Millennium Challenge Experiment to Restore Joint Concept
By Jim Garamone
American Forces Press Service
WASHINGTON, May 30, 2000 The U.S. Joint Forces Command will sponsor an experiment called Millennium Challenge 2000 this summer. The command will work with the service warfighting experiments to help prepare the military for the challenges of the future.
"An exercise is practicing how we do things today. An experiment is looking at and testing concepts of how we may go to war 10, 20, 30 years from now because we know the world is changing dramatically and we must do things differently," said Air Force Col. Janet G. Tucker, public affairs officer for the Joint Experimentation Directorate. "So we exercise to stay proficient today, and we experiment to be proficient in the future."
JFCOM officials said Millennium Challenge aims to provide a "common joint context" for service and joint experimentation efforts. This initiative is long overdue, said Dave Ozolek, the directorate's senior engineer adviser. "One of the most important benefits from joint experimentation is that for the first time, we are starting to provide the services with the joint context before they begin their experimentation program development," he said.
The experiment will be held simultaneously at several sites: Fort Polk, La.; Fort Bragg, N.C.; Hurlburt Field, Fla.; Nellis Air Force Base, Nev.; Langley AFB, Va.; Gulfport, Miss.; and the Joint Training Analysis and Simulation Center, Suffolk, Va. Naval forces operating in the Atlantic and Gulf of Mexico will conduct maritime experimentation. Joint Forces Command headquarters, Norfolk, Va., will serve as the overall Millennium Challenge headquarters.
The experiment marks an evolution in what it means to be "joint." But that's not to say the services weren't aware of the need for joint doctrine.
"Until recently, there wasn't a defined direction for joint future experimentation, so a joint context could not be a priority for the services," explained Marine Col. Bill Meade, the command's experiment director. "The bottom line is that the services have correctly focused on experimenting with concepts and technologies aimed at advancing their individual core warfighting competencies."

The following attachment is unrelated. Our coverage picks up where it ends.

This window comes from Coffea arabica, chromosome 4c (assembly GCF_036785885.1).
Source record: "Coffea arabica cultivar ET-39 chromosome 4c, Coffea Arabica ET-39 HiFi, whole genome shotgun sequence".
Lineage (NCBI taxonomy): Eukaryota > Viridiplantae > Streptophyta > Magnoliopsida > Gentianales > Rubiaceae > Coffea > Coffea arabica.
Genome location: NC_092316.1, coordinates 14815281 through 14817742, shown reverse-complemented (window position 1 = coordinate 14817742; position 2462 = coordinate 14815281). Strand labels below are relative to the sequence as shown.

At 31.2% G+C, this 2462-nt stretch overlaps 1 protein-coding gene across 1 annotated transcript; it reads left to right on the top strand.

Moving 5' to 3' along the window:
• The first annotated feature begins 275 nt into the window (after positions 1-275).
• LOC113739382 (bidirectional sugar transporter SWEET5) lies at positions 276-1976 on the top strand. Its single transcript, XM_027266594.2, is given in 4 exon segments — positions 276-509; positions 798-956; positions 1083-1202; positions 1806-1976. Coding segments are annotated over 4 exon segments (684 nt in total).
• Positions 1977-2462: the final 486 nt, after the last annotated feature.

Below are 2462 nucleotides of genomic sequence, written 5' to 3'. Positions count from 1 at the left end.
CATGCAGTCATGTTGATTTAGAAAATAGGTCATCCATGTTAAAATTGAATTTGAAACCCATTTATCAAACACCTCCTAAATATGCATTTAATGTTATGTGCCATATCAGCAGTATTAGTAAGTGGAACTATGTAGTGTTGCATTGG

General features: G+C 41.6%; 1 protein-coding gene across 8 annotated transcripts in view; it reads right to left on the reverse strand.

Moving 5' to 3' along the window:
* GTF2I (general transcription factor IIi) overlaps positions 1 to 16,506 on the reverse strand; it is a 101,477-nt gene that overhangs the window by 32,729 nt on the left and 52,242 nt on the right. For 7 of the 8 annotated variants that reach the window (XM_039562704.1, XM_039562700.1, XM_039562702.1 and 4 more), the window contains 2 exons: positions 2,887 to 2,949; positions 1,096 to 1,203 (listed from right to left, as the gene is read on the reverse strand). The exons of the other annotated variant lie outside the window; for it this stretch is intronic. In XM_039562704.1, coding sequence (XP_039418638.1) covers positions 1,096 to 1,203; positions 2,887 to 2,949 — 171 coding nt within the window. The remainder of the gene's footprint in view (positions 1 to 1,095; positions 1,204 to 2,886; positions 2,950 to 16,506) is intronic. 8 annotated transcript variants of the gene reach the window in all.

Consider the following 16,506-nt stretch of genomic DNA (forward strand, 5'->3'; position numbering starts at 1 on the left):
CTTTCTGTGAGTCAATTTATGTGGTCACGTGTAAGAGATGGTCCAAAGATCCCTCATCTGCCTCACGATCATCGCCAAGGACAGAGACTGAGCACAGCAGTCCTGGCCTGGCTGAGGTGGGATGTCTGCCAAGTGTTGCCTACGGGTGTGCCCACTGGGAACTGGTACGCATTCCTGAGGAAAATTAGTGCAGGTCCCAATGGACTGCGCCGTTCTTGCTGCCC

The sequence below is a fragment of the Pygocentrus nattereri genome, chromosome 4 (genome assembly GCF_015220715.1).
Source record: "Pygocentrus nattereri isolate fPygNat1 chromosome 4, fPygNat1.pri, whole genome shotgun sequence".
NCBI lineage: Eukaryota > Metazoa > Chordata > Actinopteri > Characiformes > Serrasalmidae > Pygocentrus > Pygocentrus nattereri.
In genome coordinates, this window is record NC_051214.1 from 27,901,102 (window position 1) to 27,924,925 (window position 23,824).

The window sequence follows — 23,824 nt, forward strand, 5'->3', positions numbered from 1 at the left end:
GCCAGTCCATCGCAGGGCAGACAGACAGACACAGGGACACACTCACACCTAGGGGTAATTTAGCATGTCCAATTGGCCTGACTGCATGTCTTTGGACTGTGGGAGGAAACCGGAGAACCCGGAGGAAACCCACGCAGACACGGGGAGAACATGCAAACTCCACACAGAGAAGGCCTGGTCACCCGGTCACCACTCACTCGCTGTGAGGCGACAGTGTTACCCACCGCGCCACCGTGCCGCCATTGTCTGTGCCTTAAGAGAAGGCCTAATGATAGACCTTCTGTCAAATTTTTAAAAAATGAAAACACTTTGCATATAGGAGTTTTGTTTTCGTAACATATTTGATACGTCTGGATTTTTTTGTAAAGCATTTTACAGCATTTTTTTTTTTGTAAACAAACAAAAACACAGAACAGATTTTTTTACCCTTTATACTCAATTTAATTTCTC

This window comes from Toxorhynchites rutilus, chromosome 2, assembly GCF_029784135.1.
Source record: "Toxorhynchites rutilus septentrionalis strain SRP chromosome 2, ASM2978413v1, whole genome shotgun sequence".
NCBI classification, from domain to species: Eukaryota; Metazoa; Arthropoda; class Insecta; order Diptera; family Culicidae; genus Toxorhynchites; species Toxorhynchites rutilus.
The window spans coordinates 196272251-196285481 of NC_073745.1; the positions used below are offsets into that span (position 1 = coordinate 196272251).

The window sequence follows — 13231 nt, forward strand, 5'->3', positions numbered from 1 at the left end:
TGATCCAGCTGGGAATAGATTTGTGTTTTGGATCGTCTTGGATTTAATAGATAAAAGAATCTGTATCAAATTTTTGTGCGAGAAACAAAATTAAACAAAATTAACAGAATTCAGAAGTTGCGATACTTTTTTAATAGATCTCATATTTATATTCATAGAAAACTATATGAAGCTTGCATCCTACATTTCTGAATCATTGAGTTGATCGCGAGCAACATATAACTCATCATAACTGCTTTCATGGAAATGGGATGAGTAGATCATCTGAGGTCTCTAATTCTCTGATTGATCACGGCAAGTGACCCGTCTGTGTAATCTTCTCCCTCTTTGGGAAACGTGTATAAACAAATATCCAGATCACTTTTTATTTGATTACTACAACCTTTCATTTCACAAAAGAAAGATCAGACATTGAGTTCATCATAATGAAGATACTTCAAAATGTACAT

The differences in the services' individual "joint" visions were probably at the core of many of the interoperability problems the military has experienced, Ozolek suggested.
"For the last 40 or 50 years we've talked about the joint community being the synchronizer of service-provided capabilities, " he said. "The way we previously fought was to 'de-conflict' the battlespace." Generally, that means divvying up responsibilities so the Army, Navy, Air Force and Marine Corps didn't run into each other.
"What we're moving to is a new level of joint interoperability, something we call coherent jointness," Ozolek added. "The mission now is to provide that joint context, to give the services a common operational and technical architecture that they can build to."
Success hinges on getting the joint concepts out ahead of the service concepts. Millennium Challenge 2000 is the initial attempt to provide the services an insight into such new concepts as "joint interactive planning," a common relevant operational picture, and "adaptive joint command and control."
Joint Forces Command and the services have worked together to determine how service and joint concepts can be tested together. Experiment planners are also working with DoD science and technology experts and the Defense Advanced Research Projects Agency.
"The experiment is going to provide the services feedback on how well the capabilities they are building are meeting the requirements the joint community is establishing," Ozolek said. "It's important that we start to learn now not just how well the individual future service concepts work, but, just as importantly, how well they work together.
"This massive experiment will help us understand the services' emerging capabilities so we can further refine the concepts that will allow us to work well together in the heat of battle."